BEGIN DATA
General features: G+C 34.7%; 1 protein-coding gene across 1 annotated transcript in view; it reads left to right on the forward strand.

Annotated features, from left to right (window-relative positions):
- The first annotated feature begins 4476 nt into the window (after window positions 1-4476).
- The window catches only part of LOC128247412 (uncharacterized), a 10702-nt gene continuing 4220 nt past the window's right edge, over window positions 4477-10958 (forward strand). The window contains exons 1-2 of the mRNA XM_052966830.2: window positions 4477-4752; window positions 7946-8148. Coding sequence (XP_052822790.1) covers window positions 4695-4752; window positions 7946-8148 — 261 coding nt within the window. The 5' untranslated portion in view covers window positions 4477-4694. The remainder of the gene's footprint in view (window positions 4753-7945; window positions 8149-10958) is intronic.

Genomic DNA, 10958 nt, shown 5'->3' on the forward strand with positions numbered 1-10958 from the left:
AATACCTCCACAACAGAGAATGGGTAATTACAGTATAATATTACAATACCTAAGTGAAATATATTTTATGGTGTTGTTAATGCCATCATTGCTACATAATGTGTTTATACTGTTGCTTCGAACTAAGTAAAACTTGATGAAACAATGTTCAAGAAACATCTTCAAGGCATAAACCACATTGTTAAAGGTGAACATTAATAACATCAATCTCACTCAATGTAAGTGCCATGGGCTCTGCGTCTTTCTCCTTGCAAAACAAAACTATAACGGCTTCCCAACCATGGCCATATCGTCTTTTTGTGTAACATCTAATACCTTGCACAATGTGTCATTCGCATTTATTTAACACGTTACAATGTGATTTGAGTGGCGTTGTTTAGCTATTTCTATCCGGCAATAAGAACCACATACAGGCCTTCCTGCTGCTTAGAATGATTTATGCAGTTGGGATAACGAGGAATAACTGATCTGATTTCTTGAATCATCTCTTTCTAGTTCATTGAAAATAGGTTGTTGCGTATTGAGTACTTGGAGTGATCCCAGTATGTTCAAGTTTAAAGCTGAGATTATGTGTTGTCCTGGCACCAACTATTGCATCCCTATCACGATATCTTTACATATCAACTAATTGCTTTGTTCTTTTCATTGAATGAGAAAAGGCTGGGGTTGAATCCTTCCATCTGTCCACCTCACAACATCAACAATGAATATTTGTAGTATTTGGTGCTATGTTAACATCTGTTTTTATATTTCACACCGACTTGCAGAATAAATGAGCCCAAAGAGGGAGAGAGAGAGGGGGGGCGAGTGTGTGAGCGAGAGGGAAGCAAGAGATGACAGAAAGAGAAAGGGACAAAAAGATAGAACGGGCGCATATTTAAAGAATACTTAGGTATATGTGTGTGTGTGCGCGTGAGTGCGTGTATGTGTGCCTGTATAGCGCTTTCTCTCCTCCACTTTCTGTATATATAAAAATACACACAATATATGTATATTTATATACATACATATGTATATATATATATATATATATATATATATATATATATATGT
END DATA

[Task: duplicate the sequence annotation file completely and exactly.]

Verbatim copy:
General features: G+C 34.7%; 1 protein-coding gene across 1 annotated transcript in view; it reads left to right on the forward strand.

Annotated features, from left to right (window-relative positions):
- The first annotated feature begins 4476 nt into the window (after window positions 1-4476).
- The window catches only part of LOC128247412 (uncharacterized), a 10702-nt gene continuing 4220 nt past the window's right edge, over window positions 4477-10958 (forward strand). The window contains exons 1-2 of the mRNA XM_052966830.2: window positions 4477-4752; window positions 7946-8148. Coding sequence (XP_052822790.1) covers window positions 4695-4752; window positions 7946-8148 — 261 coding nt within the window. The 5' untranslated portion in view covers window positions 4477-4694. The remainder of the gene's footprint in view (window positions 4753-7945; window positions 8149-10958) is intronic.

Genomic DNA, 10958 nt, shown 5'->3' on the forward strand with positions numbered 1-10958 from the left:
AATACCTCCACAACAGAGAATGGGTAATTACAGTATAATATTACAATACCTAAGTGAAATATATTTTATGGTGTTGTTAATGCCATCATTGCTACATAATGTGTTTATACTGTTGCTTCGAACTAAGTAAAACTTGATGAAACAATGTTCAAGAAACATCTTCAAGGCATAAACCACATTGTTAAAGGTGAACATTAATAACATCAATCTCACTCAATGTAAGTGCCATGGGCTCTGCGTCTTTCTCCTTGCAAAACAAAACTATAACGGCTTCCCAACCATGGCCATATCGTCTTTTTGTGTAACATCTAATACCTTGCACAATGTGTCATTCGCATTTATTTAACACGTTACAATGTGATTTGAGTGGCGTTGTTTAGCTATTTCTATCCGGCAATAAGAACCACATACAGGCCTTCCTGCTGCTTAGAATGATTTATGCAGTTGGGATAACGAGGAATAACTGATCTGATTTCTTGAATCATCTCTTTCTAGTTCATTGAAAATAGGTTGTTGCGTATTGAGTACTTGGAGTGATCCCAGTATGTTCAAGTTTAAAGCTGAGATTATGTGTTGTCCTGGCACCAACTATTGCATCCCTATCACGATATCTTTACATATCAACTAATTGCTTTGTTCTTTTCATTGAATGAGAAAAGGCTGGGGTTGAATCCTTCCATCTGTCCACCTCACAACATCAACAATGAATATTTGTAGTATTTGGTGCTATGTTAACATCTGTTTTTATATTTCACACCGACTTGCAGAATAAATGAGCCCAAAGAGGGAGAGAGAGAGGGGGGGCGAGTGTGTGAGCGAGAGGGAAGCAAGAGATGACAGAAAGAGAAAGGGACAAAAAGATAGAACGGGCGCATATTTAAAGAATACTTAGGTATATGTGTGTGTGTGCGCGTGAGTGCGTGTATGTGTGCCTGTATAGCGCTTTCTCTCCTCCACTTTCTGTATATATAAAAATACACACAATATATGTATATTTATATACATACATATGTATATATATATATATATATATATATATATATATATATATGT